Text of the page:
clay

Definition from Wiktionary, the free dictionary
Jump to: navigation, search
See also: Clay

English[edit]

Wikipedia has articles on:

Wikipedia

Clay in Estonia

Etymology[edit]

From Middle English clay, cley, from Old English clǣġ (clay), from Proto-Germanic *klajjaz (clay), from Proto-Indo-European *gley- (to glue, paste, stick together).[1] Cognate with Dutch klei (clay), Low German klei (clay), German Klei, Danish klæg (clay); compare Ancient Greek γλία (glía), Latin glūs (glue), Ukrainian ґлей (glej, clay). Related also to clag, clog.

Pronunciation[edit]

Noun[edit]

clay (usually uncountable, plural clays)

  1. A mineral substance made up of small crystals of silica and alumina, that is ductile when moist; the material of pre-fired ceramics.
    • 1914, Louis Joseph Vance, chapter 1, Nobody:
      Three chairs of the steamer type, all maimed, comprised the furniture of this roof-garden, with (by way of local colour) on one of the copings a row of four red clay flower-pots filled with sun-baked dust […].
  2. An earth material with ductile qualities.
  3. (tennis) A tennis court surface.
    The French Open is played on clay.
  4. (biblical) The material of the human body.
    • 1611, Old Testament, King James Version, Job 10:8-9:
      Thine hands have made me and fashioned me together round about...thou hast made me as the clay.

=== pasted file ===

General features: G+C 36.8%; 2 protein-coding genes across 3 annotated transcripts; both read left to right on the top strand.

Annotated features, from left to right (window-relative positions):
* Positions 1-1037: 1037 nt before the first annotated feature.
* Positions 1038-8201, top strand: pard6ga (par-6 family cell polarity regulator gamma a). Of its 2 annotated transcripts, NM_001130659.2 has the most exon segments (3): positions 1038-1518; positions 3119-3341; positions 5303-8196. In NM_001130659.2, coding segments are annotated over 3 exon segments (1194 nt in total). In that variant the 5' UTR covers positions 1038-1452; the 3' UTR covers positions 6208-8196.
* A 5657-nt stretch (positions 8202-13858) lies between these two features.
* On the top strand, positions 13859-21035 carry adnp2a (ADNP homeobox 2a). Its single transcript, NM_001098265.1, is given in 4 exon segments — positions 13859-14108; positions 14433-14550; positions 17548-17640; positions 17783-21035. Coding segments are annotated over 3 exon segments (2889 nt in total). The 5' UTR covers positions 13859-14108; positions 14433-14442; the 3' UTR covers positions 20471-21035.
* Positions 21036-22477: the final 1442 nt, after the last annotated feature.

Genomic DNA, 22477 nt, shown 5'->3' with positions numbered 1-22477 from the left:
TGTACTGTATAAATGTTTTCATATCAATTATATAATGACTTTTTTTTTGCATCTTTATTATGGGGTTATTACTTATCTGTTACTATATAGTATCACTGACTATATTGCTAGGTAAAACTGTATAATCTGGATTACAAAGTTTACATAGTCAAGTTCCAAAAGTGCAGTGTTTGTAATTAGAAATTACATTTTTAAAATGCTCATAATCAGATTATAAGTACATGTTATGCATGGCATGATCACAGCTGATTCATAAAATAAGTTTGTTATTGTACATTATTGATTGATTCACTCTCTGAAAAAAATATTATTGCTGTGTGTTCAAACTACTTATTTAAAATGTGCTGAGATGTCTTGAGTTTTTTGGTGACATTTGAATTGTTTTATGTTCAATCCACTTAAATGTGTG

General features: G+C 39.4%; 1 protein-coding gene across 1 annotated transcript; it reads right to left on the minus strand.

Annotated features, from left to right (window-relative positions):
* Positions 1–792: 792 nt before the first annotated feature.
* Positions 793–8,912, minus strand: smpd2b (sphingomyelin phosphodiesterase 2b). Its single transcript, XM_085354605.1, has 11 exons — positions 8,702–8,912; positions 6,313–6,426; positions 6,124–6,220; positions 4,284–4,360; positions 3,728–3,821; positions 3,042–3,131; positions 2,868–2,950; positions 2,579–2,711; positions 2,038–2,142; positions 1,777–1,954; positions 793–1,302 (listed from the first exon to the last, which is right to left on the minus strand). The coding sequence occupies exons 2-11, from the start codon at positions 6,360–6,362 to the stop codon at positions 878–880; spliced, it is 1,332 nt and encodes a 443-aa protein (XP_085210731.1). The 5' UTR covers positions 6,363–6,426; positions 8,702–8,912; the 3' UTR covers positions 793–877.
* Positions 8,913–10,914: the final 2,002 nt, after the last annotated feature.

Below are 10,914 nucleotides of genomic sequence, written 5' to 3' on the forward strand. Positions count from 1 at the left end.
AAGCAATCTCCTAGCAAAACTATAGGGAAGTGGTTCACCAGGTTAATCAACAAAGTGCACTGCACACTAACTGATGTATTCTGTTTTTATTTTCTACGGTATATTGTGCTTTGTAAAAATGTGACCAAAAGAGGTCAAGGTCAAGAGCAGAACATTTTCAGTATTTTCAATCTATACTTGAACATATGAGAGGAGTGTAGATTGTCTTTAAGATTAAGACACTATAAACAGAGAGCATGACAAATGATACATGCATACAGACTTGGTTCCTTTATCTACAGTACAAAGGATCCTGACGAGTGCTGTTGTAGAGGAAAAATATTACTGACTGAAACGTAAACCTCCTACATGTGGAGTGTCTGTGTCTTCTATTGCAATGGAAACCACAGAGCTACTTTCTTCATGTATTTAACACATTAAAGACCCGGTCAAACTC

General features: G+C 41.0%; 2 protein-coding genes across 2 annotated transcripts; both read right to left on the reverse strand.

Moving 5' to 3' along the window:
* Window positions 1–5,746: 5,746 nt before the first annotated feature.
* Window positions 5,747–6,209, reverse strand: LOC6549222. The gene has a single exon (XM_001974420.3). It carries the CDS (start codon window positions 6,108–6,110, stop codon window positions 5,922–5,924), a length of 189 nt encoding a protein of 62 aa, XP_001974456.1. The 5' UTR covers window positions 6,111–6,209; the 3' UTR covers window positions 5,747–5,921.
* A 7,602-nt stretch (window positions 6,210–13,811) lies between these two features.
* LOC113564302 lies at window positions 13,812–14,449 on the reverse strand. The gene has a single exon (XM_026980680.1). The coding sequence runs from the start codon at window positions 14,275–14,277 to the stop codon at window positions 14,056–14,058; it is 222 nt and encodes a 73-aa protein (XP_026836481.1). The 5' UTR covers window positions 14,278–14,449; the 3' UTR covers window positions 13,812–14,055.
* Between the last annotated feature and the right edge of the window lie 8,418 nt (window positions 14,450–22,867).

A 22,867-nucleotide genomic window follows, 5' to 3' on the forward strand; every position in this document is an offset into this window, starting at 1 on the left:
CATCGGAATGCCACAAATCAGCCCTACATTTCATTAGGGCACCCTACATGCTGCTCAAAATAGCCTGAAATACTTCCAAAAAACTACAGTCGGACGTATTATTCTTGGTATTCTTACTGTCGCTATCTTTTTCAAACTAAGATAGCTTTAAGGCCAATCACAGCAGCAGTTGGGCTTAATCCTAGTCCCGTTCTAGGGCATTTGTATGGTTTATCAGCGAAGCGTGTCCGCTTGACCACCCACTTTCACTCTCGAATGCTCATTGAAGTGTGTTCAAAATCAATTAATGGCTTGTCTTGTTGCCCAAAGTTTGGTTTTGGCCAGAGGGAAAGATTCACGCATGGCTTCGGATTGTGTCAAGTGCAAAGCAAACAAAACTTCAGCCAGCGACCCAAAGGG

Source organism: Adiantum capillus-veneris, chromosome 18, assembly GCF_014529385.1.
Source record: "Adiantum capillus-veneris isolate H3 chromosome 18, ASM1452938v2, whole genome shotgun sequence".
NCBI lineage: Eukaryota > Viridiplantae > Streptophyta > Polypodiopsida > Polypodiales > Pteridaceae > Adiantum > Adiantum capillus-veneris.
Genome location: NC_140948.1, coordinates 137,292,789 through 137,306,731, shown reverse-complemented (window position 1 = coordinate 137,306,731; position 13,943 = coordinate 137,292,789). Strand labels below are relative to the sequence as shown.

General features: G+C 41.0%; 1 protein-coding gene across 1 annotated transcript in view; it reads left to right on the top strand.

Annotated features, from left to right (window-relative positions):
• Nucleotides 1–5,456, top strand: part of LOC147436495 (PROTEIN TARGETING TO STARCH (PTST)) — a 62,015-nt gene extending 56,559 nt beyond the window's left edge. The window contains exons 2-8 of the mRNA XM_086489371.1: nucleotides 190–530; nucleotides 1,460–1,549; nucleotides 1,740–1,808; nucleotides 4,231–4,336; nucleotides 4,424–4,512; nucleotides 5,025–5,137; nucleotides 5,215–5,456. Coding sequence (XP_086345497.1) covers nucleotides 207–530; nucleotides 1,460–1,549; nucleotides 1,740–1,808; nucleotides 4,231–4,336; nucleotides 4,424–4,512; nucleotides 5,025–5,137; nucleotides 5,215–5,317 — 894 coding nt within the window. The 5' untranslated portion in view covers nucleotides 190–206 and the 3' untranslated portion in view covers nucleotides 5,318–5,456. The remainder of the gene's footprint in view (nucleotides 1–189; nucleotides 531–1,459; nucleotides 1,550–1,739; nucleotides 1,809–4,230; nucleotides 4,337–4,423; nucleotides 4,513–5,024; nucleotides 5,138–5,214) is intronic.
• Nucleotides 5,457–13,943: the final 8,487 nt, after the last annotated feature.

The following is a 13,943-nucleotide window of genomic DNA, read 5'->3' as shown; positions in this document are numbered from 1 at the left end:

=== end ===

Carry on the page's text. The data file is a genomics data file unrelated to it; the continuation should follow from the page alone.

• 1611, Old Testament, King James Version, Isaiah 64:8:
      But now, O Lord, thou art our Father; we are the clay, and thou art our potter; and we are the work of thy hand.
  5. (geology) A particle less than 3.9 microns in diameter, following the Wentworth scale.
  6. (firearms, informal) A clay pigeon.

Antonyms[edit]

Hyponyms[edit]

Derived terms[edit]

Translations[edit]

See also[edit]

Verb[edit]

clay (third-person singular simple present clays, present participle claying, simple past and past participle clayed)

  1. (transitive) To add clay to, to spread clay onto.
  2. (transitive, of sugar) To purify using clay.
    • 1776, Adam Smith, An Inquiry into the Nature and Causes of the Wealth of Nations, Book IV, Chapter 7: Of Colonies, Part 2: Causes of Prosperity of New Colonies,
      They amounted, therefore, to a prohibition, at first of claying or refining sugar for any foreign market, and at present of claying or refining it for the market, which takes off, perhaps, more than nine-tenths of the whole produce.
    • 1809, Jonathan Williams, On the Process of Claying Sugar, in Transactions of the American Philosophical Society, Volume 6.
    • 1985, Stuart B. Schwartz, Sugar Plantations in the Formation of Brazilian Society: Bahia, 1550-1835, page 200,
      The Portuguese had mastered the technique of claying sugar, and other European nations tried to learn the secrets from them.

References[edit]

  1. ^ Krueger 1982; Merriam-Webster 1974.
  • Krueger, Dennis (December 1982). "Why On Earth Do They Call It Throwing?" Studio Potter Vol. 11, Number 1.[1] (etymology)
  • “clay” in the Webster's New Collegiate Dictionary, Merriam-Webster, 1974 edition.
  • Clay, New Webster Dictionary of English Language, 1980 edition.

Anagrams[edit]